Figure 2: Daily runoff for the Kemano River (black filled curve) and mean daily water temperatures for the Kemano River and Rhine Creek in 2021. An atmospheric river made landfall along the north-central coast of BC on 20-22 September 2021 causing water levels to jump rapidly with river runoff peaking at 70 mm day-1.

Southwestern BC and northwestern Washington experienced similar conditions in mid-November 2021. While the area directly affected by flooding saw a surge in air temperatures as southwesterly winds advected relatively warm air, the inclement weather and rapid alpine snowmelt suppressed the warming of stream temperatures. Indeed, waterways in the flooded area saw minimal changes in stream temperatures given these ambient conditions. However, regions further to the south, namely in Oregon, observed a marked increase in freshwater temperatures as they remained in the warm and clear air sector of the two storms.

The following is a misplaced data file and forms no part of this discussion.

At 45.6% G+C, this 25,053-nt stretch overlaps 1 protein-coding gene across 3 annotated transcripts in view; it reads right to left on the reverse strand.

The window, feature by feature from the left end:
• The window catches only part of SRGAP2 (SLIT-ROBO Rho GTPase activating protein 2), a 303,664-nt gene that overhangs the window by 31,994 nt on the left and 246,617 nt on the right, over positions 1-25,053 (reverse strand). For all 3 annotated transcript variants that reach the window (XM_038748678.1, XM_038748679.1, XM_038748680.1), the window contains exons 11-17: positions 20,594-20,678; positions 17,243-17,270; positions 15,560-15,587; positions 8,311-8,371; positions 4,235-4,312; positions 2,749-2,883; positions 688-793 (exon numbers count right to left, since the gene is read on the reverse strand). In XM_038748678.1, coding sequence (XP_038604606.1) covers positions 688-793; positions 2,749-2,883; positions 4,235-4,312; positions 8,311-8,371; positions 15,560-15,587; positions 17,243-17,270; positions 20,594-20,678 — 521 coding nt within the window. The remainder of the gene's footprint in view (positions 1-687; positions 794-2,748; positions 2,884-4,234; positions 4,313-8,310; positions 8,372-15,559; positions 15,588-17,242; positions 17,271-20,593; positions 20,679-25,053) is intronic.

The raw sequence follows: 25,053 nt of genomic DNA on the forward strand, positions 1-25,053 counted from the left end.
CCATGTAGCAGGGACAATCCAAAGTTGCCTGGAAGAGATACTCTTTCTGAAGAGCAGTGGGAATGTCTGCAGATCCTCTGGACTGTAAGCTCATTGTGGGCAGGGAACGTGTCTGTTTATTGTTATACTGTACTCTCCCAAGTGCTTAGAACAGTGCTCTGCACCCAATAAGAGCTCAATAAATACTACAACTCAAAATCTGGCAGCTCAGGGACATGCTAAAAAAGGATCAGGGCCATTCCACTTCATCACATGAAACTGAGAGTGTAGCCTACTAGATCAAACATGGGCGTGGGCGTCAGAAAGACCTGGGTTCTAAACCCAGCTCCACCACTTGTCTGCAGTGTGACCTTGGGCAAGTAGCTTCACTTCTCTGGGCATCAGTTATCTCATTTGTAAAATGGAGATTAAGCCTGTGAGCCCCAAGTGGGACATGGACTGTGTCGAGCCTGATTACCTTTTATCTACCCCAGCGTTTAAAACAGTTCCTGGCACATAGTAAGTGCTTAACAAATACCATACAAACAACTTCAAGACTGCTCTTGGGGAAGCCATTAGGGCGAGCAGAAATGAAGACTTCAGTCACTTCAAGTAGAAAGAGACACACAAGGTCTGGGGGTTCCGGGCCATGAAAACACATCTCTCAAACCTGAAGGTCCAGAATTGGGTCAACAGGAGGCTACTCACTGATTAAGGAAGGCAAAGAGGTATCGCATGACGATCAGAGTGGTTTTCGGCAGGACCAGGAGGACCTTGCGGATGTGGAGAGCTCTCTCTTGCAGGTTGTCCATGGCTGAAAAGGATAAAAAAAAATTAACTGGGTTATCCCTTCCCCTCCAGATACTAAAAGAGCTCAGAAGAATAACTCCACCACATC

Our work demonstrated that the four extreme hydrometeorological events of 2021 including the early summer heat dome and devastating pair of autumn atmospheric rivers induced drastic changes in water temperatures across the Pacific Northwest of North America. As climate change amplifies, these types of extreme events may become more frequent, persistent and intense with potential deleterious impacts to water quality, aquatic species and their habitats. A prime example is the recent drought in BC that spurred a record-breaking wildfire season in the summer of 2023. There is therefore an ever-increasing need to not only expand stream temperature monitoring across the Pacific Northwest of North America but also extend this study to encompass additional extreme hydrometeorological events including floods and droughts to mitigate their impacts on aquatic environments and ecosystems. The UNBC research team is therefore dedicating considerable effort to enhance monitoring of freshwater temperatures, and other variables, as extreme hydrometeorological events continue to afflict northern BC.